Despite being firmly on the path to a paperless office and a digital future, most CPA firms and offices will still rely on email to get the job done, according to recent surveys conducted by Robert Half Technology.
Regardless of their relationship to the technology – either those leading the group who manage and implement communication platforms or the users who rely on effective communication tools to do their job each day – CPA professionals say email is the tool they turn to most to communicate with peers and colleagues.
Nearly three-quarters (73 percent) of 2,500 CIOs surveyed and 53 percent of 1,000 office workers believe email will be the most common way to communicate internally through 2020.
Those who believe email is on the way out cited instant messaging as the most likely replacement, being a quicker, less formal means of touching base with internal staff and employees. Popular messaging apps for mobile phones and other devices abound, including WhatsApp and Slack.
Still, according to John Reed, senior executive director of Robert Half Technology, it's important to match the medium to the message.
"IM allows coworkers to collaborate in real-time and is best used for quick discussions and immediate responses," Reed said in a statement.
"Save strategizing and brainstorming for meetings and email, where you can go into more depth and avoid miscommunications," he said.
"Technical support teams can help employees understand how to maximize communication technologies, such as instant messaging or internal social networking sites, and take advantage of features to promote more fluid communications," said Reed.
When asked which communication channel is most effective for planning, strategizing and follow-up, office workers from CPA firms and other industries and roles put email as second priority. In-person meetings were first (37 percent), followed by email (27 percent), instant messaging (19 percent), phone calls (9 percent), video conferencing (6 percent) and internal social network (2 percent).
CIOs, on the other hand, had different views. They favored email (41 percent), followed by in-person meetings (22 percent), instant messaging (13 percent), phone calls (9 percent), internal social network (8 percent) and video conferencing (7 percent).
Digital Communication: Any Time, Any Where
Although email is expected to remain the most popular form of workplace communication, more than one in four professionals (28 percent), out of 1,000 workers surveyed, cited instant messaging as their primary channel for communicating with coworkers.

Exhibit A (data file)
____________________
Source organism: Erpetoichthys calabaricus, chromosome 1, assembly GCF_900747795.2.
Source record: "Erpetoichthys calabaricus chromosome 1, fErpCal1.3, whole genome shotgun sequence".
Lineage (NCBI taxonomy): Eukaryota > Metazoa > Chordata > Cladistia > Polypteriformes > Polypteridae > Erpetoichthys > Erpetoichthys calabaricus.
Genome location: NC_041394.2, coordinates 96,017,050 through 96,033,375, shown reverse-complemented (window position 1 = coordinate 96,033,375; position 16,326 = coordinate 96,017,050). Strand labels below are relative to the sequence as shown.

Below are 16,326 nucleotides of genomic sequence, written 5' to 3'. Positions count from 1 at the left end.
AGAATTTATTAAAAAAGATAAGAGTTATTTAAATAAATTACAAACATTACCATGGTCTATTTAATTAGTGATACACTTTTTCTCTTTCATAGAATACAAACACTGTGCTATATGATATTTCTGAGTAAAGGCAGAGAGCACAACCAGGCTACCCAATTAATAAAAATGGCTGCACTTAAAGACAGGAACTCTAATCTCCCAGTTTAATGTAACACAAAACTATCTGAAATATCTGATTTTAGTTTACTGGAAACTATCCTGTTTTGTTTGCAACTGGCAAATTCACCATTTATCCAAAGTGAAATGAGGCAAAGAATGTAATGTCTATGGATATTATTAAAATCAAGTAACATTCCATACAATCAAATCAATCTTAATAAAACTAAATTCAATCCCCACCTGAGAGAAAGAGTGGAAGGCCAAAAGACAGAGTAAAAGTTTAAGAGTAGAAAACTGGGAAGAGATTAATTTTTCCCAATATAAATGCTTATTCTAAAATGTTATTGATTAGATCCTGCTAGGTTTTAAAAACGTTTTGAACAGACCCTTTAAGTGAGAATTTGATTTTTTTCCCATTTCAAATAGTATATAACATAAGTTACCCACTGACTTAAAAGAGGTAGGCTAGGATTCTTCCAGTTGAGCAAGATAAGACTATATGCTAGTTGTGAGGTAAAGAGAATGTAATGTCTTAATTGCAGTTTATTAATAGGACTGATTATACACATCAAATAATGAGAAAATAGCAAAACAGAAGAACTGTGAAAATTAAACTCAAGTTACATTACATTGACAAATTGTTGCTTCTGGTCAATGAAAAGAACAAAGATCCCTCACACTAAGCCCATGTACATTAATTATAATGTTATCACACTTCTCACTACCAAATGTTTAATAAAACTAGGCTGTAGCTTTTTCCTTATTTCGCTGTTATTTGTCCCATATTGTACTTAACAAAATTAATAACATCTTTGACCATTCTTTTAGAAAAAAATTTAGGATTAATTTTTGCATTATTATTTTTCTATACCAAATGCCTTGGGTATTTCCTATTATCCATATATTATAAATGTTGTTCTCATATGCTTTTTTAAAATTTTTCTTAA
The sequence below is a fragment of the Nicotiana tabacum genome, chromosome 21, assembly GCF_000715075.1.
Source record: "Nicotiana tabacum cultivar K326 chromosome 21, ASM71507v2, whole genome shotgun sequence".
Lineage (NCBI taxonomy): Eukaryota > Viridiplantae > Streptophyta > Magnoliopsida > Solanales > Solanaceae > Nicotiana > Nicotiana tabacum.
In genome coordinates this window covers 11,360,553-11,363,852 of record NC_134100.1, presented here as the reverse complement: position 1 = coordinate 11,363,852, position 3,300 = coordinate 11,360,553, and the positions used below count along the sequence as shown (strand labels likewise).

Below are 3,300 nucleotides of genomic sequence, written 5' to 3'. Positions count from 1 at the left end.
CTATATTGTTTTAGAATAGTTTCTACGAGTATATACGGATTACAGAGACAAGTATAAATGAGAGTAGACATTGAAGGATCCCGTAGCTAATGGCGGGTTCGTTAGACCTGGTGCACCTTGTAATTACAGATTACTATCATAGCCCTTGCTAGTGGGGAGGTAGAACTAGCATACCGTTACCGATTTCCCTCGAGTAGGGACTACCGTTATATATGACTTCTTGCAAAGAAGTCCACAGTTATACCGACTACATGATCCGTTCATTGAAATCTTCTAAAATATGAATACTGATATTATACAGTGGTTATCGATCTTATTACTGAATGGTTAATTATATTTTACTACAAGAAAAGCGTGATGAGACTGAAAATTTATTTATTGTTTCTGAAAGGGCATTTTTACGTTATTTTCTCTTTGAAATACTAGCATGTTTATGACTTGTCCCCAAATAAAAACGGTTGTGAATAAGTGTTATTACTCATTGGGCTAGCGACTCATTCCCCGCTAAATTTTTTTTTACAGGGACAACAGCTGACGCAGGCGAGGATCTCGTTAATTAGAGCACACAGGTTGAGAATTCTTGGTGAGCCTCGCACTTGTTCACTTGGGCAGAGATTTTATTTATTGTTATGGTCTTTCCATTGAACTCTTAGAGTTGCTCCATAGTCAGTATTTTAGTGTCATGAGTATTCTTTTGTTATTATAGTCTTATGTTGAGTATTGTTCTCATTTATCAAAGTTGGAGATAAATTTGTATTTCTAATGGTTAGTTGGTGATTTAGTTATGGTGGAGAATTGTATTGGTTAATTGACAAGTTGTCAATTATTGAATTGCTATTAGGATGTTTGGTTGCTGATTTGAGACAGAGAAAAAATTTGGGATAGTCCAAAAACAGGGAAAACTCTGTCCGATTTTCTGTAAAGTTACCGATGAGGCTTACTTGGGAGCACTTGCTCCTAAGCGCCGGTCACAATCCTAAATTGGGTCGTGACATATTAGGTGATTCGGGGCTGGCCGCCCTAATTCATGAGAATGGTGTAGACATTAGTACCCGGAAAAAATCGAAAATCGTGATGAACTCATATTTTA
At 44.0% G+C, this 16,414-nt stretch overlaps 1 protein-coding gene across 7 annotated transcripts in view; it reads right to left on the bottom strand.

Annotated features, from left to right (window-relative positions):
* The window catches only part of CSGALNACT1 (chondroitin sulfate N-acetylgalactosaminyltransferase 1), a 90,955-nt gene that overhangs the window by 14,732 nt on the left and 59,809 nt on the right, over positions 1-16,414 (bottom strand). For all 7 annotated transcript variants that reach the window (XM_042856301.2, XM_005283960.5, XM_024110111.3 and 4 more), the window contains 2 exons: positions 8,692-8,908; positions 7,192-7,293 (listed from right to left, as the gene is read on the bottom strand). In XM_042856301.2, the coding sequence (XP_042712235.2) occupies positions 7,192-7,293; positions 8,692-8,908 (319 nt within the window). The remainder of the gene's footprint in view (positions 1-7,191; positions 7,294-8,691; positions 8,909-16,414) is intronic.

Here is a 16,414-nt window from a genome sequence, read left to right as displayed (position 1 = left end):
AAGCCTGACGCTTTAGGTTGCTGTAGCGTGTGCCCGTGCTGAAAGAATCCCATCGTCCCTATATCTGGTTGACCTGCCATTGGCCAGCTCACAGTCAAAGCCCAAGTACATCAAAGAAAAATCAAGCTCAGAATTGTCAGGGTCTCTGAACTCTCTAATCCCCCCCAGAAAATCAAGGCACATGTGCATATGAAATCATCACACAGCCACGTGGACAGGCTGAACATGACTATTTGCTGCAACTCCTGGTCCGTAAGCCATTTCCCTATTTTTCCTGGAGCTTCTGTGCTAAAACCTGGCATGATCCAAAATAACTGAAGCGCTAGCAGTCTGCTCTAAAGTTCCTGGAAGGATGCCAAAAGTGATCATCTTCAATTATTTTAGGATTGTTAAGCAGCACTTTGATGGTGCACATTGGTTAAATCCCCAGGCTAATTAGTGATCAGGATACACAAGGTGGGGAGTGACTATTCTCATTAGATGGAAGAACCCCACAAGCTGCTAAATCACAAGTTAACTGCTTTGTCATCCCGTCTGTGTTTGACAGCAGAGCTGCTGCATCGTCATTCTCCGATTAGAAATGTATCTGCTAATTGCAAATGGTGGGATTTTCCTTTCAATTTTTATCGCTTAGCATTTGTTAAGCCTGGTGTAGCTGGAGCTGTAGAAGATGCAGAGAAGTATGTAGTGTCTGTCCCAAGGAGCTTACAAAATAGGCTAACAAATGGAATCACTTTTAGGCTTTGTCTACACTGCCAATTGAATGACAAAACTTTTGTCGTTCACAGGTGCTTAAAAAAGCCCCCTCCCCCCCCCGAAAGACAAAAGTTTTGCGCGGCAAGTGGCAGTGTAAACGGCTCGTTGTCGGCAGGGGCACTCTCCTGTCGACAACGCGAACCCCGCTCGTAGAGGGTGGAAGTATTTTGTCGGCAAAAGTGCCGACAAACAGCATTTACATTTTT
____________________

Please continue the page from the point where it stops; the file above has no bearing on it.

One reason may be immediacy: 76 percent of workers surveyed said they feel more pressure to respond immediately to instant messaging versus email, and 90 percent expect an immediate response when they send an instant message.
Robert Half says that instant messaging is usually best for a quick conversations and requests, while strategy and planning is better for meetings. It added that many workers prefer in-person meetings to communicate with colleagues.
The following are some additional findings on how workers view instant messaging:
Rules of engagement: 54 percent of professionals said their company has clear rules about how to use its internal messaging platform, like a requirement to update status as "online," "busy" or "away" to keep colleagues informed.
Do not disturb: Nearly two-thirds (65 percent of respondents) have received a message when their status is set to "do not disturb" or "busy," and 30 percent of those professionals said they were "annoyed" by the intrusion. Professionals 35 years old and older were more annoyed than their younger colleagues and more likely to refrain from sending a message when a coworker's status is "busy."
Open for business: Most professionals said their primary motivation for staying "online" with their organization's messaging platform was to inform coworkers they are working and available (56 percent). Other respondents use it to quickly access their colleagues (22 percent) and talk to fellow employees in real time (17 percent).